Criminalizing Home Owners!

Article 1, Section 1 of our Commonwealth Constitution states that “All men are born equally free and independent, and have certain inherent and indefeasible rights, among which are those of enjoying and defending life and liberty, of acquiring, possessing and protecting property and reputation, and of pursuing their own happiness.”

Article 1 is titled “Declaration of Rights” and this first item under our Commonwealth Constitution has remained virtually unchanged since the first Constitution enacted in September of 1776.   The current funding mechanisms for generating the revenue for public education is no longer a system that protects the rights of the homeowner in acquiring, possessing and protecting their property.  It is a system that punishes this right.

I will be dealing specifically with taxation to fund education in this article. to demonstrate that we are in violation of Article 1, Section 1.

On May 28th of this year an article on the Governor’s proposed education funding expansion, the Pocono Record reported:

(Governor) Wolf said there is a need to understand the investment that is education. There is a choice, he said, of supporting public education, but it comes with the cost of the taxes and the possibility of losing a home for some.

The Governor, like every other elected representative has taken an Oath of Office whereby they swear to uphold the Constitution of this Commonwealth.  How does that statement align itself to Article 1, Section 1?   There are no exception clauses attached to Article 1, Section 1….nowhere in the Constitution does it say this right is exempt when it comes to funding education

Opponents of eliminating the school property tax to a more fair and uniform system of education funding have often resorted to blaming the homeowners using the weak and insulting comment that people lose their homes because they bought too much house and they make such a statement by not putting any qualifiers on what they mean by that statement.   How does a senior on a fixed income losing a home that has been paid in full for more than a decade but can no longer keep up with the demands of the school districts fit into this argument?

I would argue that it’s not too much home but too much spending on the part of government particularly considering that very little of the money paid to fund education is actually making it into the classrooms with more and more fundraisers becoming necessary to provide for classroom supplies.

Under the current system of Property Taxation to fund public education home owners in the Commonwealth of Pennsylvania directly provide 12.7 billion (and constantly rising) for public education through the property tax.  Since the Sales Tax also is used to provide for education spending, Home owners are also paying sales tax, some of that sales tax being generated from purchases directly connected to their homes.  Appropriated money from the Budget that is used for Public Education is also coming out of the PIT of home owners as well.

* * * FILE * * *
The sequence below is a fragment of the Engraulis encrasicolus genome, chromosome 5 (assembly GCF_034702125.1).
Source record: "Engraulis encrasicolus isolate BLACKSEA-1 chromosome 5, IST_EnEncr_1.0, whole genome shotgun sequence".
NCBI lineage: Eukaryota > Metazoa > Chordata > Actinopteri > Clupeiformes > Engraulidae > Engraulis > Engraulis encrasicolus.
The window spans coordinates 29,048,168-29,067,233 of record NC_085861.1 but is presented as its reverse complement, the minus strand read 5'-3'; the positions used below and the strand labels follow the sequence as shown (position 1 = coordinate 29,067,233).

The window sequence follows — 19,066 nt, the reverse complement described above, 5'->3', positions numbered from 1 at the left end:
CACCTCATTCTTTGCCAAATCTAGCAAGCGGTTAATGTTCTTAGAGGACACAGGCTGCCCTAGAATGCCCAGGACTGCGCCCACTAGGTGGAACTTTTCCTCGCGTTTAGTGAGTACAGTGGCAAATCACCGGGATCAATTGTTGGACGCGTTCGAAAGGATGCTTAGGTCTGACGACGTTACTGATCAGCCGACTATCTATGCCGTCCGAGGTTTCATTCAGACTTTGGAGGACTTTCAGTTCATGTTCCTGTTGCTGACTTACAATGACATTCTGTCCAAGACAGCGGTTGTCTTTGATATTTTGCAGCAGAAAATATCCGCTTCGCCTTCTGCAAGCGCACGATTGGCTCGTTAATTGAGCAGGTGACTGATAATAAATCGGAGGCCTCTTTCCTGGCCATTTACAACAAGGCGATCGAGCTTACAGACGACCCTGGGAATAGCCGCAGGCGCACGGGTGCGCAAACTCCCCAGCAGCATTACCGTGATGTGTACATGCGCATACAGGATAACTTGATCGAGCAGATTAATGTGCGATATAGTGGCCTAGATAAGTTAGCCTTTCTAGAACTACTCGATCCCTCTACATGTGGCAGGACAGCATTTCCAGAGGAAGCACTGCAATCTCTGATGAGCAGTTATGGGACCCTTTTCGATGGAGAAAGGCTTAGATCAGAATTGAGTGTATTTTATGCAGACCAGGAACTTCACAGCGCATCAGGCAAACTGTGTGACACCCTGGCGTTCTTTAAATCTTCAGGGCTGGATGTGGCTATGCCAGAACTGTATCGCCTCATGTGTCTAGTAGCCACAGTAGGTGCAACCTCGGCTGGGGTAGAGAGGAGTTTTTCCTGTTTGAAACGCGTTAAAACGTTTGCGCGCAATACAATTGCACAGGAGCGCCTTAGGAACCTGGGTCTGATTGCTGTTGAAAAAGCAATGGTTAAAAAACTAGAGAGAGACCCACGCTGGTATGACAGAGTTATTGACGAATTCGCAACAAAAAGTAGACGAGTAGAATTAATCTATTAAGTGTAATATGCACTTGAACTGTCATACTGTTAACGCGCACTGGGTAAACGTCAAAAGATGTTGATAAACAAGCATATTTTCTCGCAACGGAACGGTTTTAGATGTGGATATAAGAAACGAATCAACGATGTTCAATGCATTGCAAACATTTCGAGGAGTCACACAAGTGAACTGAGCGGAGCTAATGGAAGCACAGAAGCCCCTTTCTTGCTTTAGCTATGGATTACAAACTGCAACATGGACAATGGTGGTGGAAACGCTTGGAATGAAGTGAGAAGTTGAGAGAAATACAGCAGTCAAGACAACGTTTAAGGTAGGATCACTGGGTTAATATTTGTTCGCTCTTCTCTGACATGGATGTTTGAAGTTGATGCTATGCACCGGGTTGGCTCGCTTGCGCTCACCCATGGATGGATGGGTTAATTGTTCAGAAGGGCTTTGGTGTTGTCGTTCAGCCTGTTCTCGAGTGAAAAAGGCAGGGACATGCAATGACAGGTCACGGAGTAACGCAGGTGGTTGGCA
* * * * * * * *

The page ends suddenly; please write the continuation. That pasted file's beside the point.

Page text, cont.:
Our Commonwealth Constitution (Article 8, Section 1) states “All taxes shall be uniform, upon the same class of subjects, within the territorial limits of the authority levying the tax, and shall be levied and collected under general laws.”

Since the goal of these taxes is for the purposes of funding public education, it is clear that there is a discriminatory approach in taxation when it comes to funding public education.  It is also clear that there is nothing uniform in the use of property taxation to collect revenue for such a major portion of education.  The inherently flawed system of assessment has been exposed through the court ordered re-assessments made evident through the successful appeals made to lower assessed values where home owners demonstrate other properties in their neighborhood of equal size were assessed at lower values.

The nightmare of a court ordered reassessment in Lebanon County 4 years ago is still dealing with assessment appeals.   Home values, especially in the city, continue to drop and as home are sold at fair market prices, appeals continue to be made demonstrating that the assessed value of the home does not reflect the actual fair market value of the property.  These appeals, in turn, require an increased millage rate to collect the replacement revenue from properties which have won their appeals. While other homeowners who may not be able to afford to go through the appeals process not only pay the higher milage rates but are also paying a higher assessed value on the property resulting in paying taxes on property they don’t actually own.

Recently an attempt was made to push through a Pension reform package that would have resulted in an increase of the PIT for working families in the Commonwealth.  The increase in the PIT would have made it more difficult for some families to hold on to their homes as their school and other local property taxes continue to increase due to a series of unfunded mandates coming down from the State Legislators.  The Legislators created an unsustainable pension system that will be impossible to fairly maintain.  As system that allows for an extremely beneficial retirement system paid for through taxation that allows members of the public sector to retire early while forcing many in the private sector to work longer would seem to also be a violation of the Uniformity clause in our Constitution (Article 8, Section 1)